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Integrated pest management of tomato/potato psyllid, Paratrioza cockerelli (SULC) (Homoptera: Psyllidae) with emphasis on its importance in greenhouse grown tomatoes




Al-Jabr, Ahmed Mohammad, author
Cranshaw, Whitney S., advisor
Bojstad, Louis B., committee member
Kondratieff, Boris C., committee member
Moore, Frank D., committee member

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The tomato (potato) psyllid, Paratrioza cockerelli (Sulc), has developed into a key insect pest of greenhouse tomatoes of western North America and few options have been available for its management. A series of trials were thus conducted to identify techniques that could be used in establishing an integrated pest management (IPM) program for the insect. In studies investigating improvements in sampling methods for tomato psyllid, the effects of trap color, trap orientation and height in respect to the crop were evaluated. Greatest captures of adult psyllids occurred on neon-green, neon-orange and standard yellow colored traps. Traps hung near the top of tomato plants captured significantly more psyllids than traps placed near the base of plants. Traps that were shaded or not orientated to receive direct sunlight caught fewer adult psyllids than did sun-exposed traps. Screening of potential psyllid control products emphasized those that were efficacious but also compatible with other insects used in greenhouse tomato production (e.g., parasitoids for whitefly control, pollinators). Tested materials included insecticides of microbial origin (Beauveria bassiana, Verticillium lecanii, Metarhizium anisopliae), microbial-derived insecticides (spinosad), selective synthetic insecticides (acetamiprid, pymetrozine) and selective botanical products (neem) for tomato psyllid control. The capability of B. bassiana to infect tomato psyllid and produce high mortality is reported for the first time. Acetamiprid, spinosad and formulations of Beauveria bassiana were particularly effective for control of tomato psyllid, consistently providing in excess of 80 percent control. As the latter two also are reportedly compatible with beneficial insects used in greenhouse tomato production they appear to show greatest potential for use in an integrated pest management program on the crop. Also, in trials of various repellents (Azatin XL, Trilogy, SunSpray and Garlic Barrier) for deterring oviposition, SunSpray and Trilogy did result in significant reductions in oviposition on treated leaves. Two species of green lacewings, Chrysoperla carnea Stephens and C. rufilabris (Burmeister) were evaluated for potential use as biological controls of tomato psyllid. Both species were capable of completing their life cycle on tomato psyllid. Chrysoperla carnea larvae consumed approximately twice as many psyllids as did C. rufilabris, but development of the latter was 50% faster (8 days vs. 12 days). An outdoor field trial involving applications of C. carnea eggs to psyllid-infested potatoes did not produce reductions in psyllid numbers. As soil applications of imidacloprid had previously been found to be highly effective for tomato psyllid, and had registration for use on field grown tomatoes, investigations were conducted on possible non-target effects on pollinators, specifically the bumble bee Bombus terricola occidentalis (Greene). Indications of adverse effects from imidacloprid were observed during these trials, including reduced activity of bees within the hive, reduced visitation to flowers, and often, reduced survival.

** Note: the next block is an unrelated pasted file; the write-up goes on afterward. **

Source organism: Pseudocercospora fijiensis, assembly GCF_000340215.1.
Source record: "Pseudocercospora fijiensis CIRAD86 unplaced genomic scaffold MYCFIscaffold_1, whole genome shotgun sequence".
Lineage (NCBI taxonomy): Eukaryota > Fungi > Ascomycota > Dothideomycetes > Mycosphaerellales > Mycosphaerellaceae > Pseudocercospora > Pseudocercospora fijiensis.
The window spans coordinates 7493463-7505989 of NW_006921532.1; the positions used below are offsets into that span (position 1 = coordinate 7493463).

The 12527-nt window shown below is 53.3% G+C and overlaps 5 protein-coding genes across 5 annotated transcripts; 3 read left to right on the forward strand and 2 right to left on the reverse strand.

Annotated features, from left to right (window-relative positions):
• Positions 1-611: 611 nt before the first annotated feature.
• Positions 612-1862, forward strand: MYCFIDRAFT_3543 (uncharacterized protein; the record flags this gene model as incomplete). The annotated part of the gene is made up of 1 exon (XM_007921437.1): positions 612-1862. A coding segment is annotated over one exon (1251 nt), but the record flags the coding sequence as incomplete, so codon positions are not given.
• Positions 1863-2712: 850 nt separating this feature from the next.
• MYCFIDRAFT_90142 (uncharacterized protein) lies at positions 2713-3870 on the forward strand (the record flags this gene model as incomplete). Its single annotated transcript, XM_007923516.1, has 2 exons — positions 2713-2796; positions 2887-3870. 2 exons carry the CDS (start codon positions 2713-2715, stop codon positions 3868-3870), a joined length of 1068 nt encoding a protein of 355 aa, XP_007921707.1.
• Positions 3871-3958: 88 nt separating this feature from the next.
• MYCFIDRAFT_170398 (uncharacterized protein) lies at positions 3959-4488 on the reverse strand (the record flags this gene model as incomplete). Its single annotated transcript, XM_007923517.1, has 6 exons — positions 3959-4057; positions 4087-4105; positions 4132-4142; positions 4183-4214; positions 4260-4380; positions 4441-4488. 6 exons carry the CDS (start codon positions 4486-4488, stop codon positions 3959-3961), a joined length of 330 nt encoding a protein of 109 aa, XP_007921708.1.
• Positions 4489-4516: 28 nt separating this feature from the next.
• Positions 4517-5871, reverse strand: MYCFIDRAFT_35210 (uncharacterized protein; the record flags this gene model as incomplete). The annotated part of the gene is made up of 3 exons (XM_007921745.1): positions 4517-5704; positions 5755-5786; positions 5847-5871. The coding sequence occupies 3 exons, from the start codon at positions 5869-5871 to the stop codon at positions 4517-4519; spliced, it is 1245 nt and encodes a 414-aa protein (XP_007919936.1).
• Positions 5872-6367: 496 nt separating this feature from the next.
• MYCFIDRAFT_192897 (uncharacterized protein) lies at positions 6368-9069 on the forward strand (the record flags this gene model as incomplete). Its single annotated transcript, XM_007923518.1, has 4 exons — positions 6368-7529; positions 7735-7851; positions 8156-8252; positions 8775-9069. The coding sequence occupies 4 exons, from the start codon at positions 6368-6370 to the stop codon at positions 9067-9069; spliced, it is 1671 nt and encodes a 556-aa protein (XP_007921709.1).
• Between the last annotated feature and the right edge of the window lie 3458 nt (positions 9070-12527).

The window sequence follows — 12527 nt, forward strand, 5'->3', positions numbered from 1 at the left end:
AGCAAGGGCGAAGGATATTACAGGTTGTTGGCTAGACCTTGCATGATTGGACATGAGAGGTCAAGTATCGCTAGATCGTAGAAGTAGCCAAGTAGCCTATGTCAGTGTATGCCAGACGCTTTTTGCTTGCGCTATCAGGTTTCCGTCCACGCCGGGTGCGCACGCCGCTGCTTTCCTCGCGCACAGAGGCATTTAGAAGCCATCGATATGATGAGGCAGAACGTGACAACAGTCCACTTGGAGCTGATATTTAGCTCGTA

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Paratrioza cockerelli
Greenhouse plants -- Diseases and pests
Tomatoes -- Diseases and pests


Associated Publications